This news release is available in Japanese.
Researchers have designed a more efficient jumping robot with three-dimensional (3D) printing techniques and a combination of hard and soft materials. Inspired by designs in nature, such as snakes or insect larvae, soft-bodied robots are safer, more adaptable, and more resilient than their traditionally rigid counterparts, but molding and powering them has proved challenging. Now, Nicholas Bartlett and colleagues report a technique for designing and manufacturing untethered, frog-like jumping machines with more durability and control than their predecessors. The researchers used a multi-material 3D printer to build a robot body with nine different material layers, which ranged from highly flexible and rubber-like to fully rigid and thermoplastic-like. A rigid core houses the key components, including a battery and air compressor, and combines butane and oxygen for combustion while a primarily soft body absorbs impacts. By tweaking the interfaces between the robots' hard and soft components, Bartlett and his team were able to design a robot that could survive more landings and control the direction of its jumps more accurately. In the future, such soft-bodied robots might be able to squeeze into tight spaces and perform tasks that are too dangerous for humans.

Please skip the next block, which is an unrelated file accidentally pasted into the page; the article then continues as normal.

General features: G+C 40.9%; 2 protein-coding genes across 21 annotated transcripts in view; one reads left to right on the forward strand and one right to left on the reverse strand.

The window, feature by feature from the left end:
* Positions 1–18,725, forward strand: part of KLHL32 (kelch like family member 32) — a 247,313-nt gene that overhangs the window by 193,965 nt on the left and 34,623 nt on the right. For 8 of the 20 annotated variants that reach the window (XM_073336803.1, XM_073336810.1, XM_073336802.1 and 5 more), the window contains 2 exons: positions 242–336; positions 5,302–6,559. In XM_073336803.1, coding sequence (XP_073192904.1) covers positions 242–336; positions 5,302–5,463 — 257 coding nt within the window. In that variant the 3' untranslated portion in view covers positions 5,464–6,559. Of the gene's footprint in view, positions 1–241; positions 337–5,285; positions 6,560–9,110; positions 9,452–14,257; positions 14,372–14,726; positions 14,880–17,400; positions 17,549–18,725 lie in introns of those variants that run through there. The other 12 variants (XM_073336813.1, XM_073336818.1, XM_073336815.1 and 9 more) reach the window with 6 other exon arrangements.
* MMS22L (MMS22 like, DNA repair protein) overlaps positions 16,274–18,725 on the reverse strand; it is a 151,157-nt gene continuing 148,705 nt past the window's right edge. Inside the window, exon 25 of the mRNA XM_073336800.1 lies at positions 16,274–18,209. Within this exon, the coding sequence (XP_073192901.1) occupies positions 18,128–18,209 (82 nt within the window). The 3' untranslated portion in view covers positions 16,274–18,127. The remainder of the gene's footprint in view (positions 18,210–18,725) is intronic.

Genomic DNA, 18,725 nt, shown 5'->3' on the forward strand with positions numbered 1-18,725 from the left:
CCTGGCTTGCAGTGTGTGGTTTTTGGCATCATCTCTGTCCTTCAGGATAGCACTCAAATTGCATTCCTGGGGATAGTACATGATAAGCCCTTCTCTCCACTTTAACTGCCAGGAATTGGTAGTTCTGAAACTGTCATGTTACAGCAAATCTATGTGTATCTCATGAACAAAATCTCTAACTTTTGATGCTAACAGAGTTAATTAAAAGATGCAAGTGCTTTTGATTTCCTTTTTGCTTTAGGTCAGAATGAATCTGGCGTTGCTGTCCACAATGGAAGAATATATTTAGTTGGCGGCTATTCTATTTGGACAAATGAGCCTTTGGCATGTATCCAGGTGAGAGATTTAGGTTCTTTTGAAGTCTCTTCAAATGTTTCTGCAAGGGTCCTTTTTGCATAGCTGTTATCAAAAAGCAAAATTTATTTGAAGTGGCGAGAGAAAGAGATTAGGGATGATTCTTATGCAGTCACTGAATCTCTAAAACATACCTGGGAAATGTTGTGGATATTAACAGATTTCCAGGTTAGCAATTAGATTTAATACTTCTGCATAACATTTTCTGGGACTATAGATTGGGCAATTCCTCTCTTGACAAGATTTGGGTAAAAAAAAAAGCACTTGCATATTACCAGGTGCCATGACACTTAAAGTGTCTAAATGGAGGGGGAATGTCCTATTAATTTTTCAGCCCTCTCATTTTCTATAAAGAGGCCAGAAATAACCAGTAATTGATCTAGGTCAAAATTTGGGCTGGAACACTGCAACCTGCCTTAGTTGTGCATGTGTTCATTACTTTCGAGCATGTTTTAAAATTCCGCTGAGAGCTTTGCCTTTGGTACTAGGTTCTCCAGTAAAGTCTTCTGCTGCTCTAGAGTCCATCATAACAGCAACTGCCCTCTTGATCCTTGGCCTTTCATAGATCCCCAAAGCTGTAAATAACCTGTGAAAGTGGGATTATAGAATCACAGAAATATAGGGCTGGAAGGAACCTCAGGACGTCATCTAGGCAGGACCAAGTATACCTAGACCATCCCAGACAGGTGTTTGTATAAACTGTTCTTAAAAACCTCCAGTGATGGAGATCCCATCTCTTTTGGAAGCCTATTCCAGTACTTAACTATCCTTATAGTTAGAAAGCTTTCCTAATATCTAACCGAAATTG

Article #7: "A 3D-printed, functionally graded soft robot powered by combustion," by N.W. Bartlett; J.T.B. Overvelde; J.C. Weaver; K. Bertoldi; G.M. Whitesides; R.J. Wood at Harvard University in Cambridge, MA; N.W. Bartlett; G.M. Whitesides; R.J. Wood at Wyss Institute for Biologically Inspired Engineering at Harvard in Cambridge, MA; M.T. Tolley at University of California, San Diego in La Jolla, CA; B. Mosadegh at New York-Presbyterian Hospital in New York, NY; B. Mosadegh at Weill Cornell Medical College in New York, NY.